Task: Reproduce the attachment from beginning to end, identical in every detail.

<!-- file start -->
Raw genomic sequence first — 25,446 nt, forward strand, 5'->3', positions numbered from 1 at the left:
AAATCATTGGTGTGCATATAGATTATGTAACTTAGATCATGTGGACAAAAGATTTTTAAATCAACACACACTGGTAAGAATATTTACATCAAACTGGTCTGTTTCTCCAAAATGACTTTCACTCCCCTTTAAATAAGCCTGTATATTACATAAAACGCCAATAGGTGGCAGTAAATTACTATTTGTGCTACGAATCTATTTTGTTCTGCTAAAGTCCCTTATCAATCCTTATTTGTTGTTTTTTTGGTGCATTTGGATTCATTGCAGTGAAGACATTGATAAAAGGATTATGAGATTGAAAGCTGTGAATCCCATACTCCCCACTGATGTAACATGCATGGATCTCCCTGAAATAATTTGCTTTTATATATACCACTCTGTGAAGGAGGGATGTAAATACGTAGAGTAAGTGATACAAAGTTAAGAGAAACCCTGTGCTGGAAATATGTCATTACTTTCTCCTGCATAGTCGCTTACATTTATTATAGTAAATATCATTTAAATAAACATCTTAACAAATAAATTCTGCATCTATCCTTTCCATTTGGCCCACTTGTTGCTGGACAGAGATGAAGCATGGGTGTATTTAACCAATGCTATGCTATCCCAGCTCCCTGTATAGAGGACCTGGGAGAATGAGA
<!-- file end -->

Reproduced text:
Raw genomic sequence first — 25,446 nt, forward strand, 5'->3', positions numbered from 1 at the left:
AAATCATTGGTGTGCATATAGATTATGTAACTTAGATCATGTGGACAAAAGATTTTTAAATCAACACACACTGGTAAGAATATTTACATCAAACTGGTCTGTTTCTCCAAAATGACTTTCACTCCCCTTTAAATAAGCCTGTATATTACATAAAACGCCAATAGGTGGCAGTAAATTACTATTTGTGCTACGAATCTATTTTGTTCTGCTAAAGTCCCTTATCAATCCTTATTTGTTGTTTTTTTGGTGCATTTGGATTCATTGCAGTGAAGACATTGATAAAAGGATTATGAGATTGAAAGCTGTGAATCCCATACTCCCCACTGATGTAACATGCATGGATCTCCCTGAAATAATTTGCTTTTATATATACCACTCTGTGAAGGAGGGATGTAAATACGTAGAGTAAGTGATACAAAGTTAAGAGAAACCCTGTGCTGGAAATATGTCATTACTTTCTCCTGCATAGTCGCTTACATTTATTATAGTAAATATCATTTAAATAAACATCTTAACAAATAAATTCTGCATCTATCCTTTCCATTTGGCCCACTTGTTGCTGGACAGAGATGAAGCATGGGTGTATTTAACCAATGCTATGCTATCCCAGCTCCCTGTATAGAGGACCTGGGAGAATGAGA